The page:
A total of approximately 1,615 dogs were put down in 2011; the total tally across the then 26 Northern Ireland councils. Fortunately, this figure has since decreased to 152.
However, with the emergence of the Covid-19 pandemic charities and Dog trusts worry that dog-abandonment numbers will most likely increase. Predictions foretell that a staggering 40,000 pups in the UK stand at the risk of being abandoned and becoming stray. The Charity encourages responsible dog ownership, claiming that it is key to reducing the number of dogs being put down.
Playing their part brilliantly, the Dog trust offers a sponsored neutering scheme, as well as the opportunity for free microchipping of dogs, through local councils, which they report has led to a decrease in the stray dog population in recent years.
Even though the demand for puppies skyrocketed during the lockdown, the seemingly inevitable financial crisis could turn the pups into strays. The Dogs Trust’s chief executive Owen Sharp says “The sad reality is that in times of financial hardship many people struggle to cope with looking after their pets, and the number of abandoned dogs has gone up,”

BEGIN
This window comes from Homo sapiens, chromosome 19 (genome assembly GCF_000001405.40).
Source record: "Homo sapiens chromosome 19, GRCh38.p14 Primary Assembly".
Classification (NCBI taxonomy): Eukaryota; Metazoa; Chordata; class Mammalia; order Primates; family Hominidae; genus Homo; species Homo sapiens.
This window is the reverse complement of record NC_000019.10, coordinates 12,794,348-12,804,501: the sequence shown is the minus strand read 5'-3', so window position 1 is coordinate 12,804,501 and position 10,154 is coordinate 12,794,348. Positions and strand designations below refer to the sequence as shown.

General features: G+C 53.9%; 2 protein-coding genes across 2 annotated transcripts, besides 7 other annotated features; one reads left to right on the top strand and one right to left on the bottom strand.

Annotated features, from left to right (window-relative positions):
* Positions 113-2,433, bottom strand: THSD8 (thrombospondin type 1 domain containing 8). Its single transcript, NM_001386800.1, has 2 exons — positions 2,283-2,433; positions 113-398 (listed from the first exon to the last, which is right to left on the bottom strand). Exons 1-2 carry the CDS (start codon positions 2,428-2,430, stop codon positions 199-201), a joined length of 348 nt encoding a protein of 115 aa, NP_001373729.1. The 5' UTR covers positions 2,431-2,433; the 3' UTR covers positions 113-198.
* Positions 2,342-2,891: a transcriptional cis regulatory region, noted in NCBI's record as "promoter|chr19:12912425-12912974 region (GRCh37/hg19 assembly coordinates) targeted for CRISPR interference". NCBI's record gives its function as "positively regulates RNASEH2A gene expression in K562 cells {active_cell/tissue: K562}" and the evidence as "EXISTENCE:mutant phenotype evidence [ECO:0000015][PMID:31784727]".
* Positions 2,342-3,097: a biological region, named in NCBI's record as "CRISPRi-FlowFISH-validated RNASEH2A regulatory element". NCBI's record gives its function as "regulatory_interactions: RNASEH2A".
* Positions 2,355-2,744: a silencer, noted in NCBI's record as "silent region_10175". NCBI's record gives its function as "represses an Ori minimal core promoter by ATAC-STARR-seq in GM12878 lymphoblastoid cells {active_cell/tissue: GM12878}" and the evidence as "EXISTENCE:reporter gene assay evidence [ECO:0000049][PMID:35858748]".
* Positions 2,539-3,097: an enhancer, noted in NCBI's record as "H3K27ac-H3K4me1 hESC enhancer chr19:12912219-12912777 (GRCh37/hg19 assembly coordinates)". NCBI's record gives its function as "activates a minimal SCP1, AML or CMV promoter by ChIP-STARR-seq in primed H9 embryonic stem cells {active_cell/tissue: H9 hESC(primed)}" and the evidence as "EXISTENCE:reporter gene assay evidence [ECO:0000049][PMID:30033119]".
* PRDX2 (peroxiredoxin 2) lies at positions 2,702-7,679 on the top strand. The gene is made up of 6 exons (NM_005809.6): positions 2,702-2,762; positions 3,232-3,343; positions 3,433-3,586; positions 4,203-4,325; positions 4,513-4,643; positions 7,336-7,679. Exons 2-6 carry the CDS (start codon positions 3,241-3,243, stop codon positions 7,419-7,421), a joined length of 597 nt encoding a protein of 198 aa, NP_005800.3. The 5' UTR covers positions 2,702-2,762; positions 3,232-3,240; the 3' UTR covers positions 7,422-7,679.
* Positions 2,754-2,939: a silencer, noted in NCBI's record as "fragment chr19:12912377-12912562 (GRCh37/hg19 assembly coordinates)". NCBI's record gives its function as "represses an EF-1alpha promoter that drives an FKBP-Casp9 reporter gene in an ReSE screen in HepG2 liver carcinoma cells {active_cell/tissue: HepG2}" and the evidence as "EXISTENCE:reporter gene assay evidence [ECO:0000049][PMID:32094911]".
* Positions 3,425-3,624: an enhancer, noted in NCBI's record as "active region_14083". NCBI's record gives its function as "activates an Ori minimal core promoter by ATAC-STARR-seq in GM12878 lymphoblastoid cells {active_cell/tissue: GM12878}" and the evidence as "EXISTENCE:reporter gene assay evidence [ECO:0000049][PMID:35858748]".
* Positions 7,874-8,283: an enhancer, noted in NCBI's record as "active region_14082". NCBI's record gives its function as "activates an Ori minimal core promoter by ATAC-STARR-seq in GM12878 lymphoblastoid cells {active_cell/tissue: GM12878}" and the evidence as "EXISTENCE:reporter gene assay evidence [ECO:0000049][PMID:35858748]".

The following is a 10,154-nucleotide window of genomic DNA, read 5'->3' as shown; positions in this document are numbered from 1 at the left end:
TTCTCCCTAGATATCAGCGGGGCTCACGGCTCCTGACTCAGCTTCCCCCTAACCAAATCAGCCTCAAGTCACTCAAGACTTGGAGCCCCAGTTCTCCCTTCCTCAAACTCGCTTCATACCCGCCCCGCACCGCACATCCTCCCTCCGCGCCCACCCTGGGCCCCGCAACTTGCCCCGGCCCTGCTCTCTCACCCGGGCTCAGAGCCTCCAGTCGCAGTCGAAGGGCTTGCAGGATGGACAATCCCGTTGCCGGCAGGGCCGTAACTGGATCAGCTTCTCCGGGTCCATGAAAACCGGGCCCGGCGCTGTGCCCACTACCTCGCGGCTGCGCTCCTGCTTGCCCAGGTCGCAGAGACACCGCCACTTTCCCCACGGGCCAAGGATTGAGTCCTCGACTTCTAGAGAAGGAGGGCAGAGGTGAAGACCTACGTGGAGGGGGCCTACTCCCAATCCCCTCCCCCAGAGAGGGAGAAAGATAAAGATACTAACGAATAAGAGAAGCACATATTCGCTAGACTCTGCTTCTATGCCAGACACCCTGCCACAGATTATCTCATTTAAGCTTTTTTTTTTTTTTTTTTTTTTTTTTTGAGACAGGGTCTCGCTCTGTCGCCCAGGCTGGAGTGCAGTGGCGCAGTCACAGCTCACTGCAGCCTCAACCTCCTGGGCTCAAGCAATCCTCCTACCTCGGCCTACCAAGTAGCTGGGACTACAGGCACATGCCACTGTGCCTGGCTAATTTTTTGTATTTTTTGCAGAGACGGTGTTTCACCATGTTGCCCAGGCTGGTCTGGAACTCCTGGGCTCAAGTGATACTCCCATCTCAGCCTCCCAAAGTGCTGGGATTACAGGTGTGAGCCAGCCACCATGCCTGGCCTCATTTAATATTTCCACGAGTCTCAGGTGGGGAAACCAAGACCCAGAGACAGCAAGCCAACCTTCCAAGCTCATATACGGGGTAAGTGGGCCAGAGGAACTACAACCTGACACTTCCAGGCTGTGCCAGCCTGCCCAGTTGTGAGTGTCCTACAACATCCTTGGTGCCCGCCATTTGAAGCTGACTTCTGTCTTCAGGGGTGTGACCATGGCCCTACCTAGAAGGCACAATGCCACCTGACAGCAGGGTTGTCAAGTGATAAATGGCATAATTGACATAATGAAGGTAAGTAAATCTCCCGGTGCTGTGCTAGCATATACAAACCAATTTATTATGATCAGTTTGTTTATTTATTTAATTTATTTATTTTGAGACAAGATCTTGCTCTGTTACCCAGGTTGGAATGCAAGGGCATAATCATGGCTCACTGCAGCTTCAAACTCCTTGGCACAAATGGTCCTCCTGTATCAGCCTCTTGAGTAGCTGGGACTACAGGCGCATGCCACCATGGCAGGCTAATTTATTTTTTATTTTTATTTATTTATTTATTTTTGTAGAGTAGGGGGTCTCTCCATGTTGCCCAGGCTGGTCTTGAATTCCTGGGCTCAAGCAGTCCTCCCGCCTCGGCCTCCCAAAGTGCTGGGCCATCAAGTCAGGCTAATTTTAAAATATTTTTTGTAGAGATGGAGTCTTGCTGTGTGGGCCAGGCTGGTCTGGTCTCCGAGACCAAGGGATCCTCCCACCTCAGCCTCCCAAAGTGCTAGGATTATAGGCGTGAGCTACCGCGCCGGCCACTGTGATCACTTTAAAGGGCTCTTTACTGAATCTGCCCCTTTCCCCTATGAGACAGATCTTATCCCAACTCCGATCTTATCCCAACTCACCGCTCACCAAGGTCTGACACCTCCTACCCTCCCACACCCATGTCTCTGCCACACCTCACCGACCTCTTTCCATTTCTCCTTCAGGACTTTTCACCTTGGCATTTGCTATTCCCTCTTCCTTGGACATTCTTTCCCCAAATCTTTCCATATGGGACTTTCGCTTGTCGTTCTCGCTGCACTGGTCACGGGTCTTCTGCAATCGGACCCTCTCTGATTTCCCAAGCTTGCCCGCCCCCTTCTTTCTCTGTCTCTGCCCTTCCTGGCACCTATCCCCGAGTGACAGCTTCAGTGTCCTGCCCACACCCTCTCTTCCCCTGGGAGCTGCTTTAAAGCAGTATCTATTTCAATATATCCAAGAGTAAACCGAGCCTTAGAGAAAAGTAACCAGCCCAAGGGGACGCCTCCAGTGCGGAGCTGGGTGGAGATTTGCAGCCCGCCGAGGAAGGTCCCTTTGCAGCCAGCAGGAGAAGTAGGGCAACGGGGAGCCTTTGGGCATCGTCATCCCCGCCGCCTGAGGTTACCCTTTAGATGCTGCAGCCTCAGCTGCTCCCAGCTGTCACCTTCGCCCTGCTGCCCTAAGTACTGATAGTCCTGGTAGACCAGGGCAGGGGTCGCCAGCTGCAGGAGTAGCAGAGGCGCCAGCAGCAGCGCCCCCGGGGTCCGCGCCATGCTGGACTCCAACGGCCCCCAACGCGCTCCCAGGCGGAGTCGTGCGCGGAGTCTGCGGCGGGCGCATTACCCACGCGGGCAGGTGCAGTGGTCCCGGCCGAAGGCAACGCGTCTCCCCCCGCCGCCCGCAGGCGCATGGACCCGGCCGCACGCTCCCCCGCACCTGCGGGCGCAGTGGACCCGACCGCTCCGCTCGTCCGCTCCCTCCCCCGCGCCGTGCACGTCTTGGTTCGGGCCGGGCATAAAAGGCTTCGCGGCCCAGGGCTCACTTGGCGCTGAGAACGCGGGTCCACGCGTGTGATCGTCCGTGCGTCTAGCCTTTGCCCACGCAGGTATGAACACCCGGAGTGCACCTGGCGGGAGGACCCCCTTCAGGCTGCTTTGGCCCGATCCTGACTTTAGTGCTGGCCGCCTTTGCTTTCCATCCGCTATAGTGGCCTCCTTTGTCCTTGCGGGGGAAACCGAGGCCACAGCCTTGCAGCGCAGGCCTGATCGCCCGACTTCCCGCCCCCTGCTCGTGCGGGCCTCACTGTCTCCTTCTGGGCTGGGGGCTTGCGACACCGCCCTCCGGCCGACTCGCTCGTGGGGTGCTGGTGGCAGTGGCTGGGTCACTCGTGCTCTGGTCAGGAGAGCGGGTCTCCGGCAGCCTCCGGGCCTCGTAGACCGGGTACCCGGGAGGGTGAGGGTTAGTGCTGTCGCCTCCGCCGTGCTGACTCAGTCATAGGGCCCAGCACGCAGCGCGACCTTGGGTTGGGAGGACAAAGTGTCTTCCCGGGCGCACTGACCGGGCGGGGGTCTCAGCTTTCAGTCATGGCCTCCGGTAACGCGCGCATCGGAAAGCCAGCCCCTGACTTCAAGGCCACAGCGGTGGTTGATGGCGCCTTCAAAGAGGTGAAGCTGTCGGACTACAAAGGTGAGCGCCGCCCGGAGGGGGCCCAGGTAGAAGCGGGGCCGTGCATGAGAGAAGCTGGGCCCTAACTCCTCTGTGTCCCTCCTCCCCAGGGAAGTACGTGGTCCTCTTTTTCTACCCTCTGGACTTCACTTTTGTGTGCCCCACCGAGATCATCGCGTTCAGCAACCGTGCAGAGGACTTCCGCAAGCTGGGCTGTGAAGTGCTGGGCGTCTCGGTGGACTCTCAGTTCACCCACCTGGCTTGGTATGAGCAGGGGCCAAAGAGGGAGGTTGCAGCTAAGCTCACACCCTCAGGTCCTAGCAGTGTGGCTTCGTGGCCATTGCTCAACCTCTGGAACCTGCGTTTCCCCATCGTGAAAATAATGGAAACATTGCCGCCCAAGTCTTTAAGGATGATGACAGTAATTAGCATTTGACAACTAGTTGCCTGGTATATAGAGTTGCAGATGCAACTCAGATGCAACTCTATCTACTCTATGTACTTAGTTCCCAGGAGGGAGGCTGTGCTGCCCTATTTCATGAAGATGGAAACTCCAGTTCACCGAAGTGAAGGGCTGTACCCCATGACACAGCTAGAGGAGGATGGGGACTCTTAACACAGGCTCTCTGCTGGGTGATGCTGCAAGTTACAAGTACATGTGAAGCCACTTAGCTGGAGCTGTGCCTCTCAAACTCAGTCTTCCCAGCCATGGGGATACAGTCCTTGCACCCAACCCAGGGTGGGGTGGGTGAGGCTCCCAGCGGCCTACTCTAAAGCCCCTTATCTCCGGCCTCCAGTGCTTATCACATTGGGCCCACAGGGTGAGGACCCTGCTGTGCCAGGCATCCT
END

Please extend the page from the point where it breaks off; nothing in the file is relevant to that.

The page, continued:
This is echoing the same challenges that were seen in the 2008 financial crash where dog parents struggled to properly care for their pups. Along with physical provision, a great number of dog parents also tend to be overwhelmed by their dog’s behavioral problems – such as separation anxiety.
However, the decline in irresponsible dog parents surely decreases the number of pups being tossed over to dog shelters, ultimately restricting the number of pups being put down.
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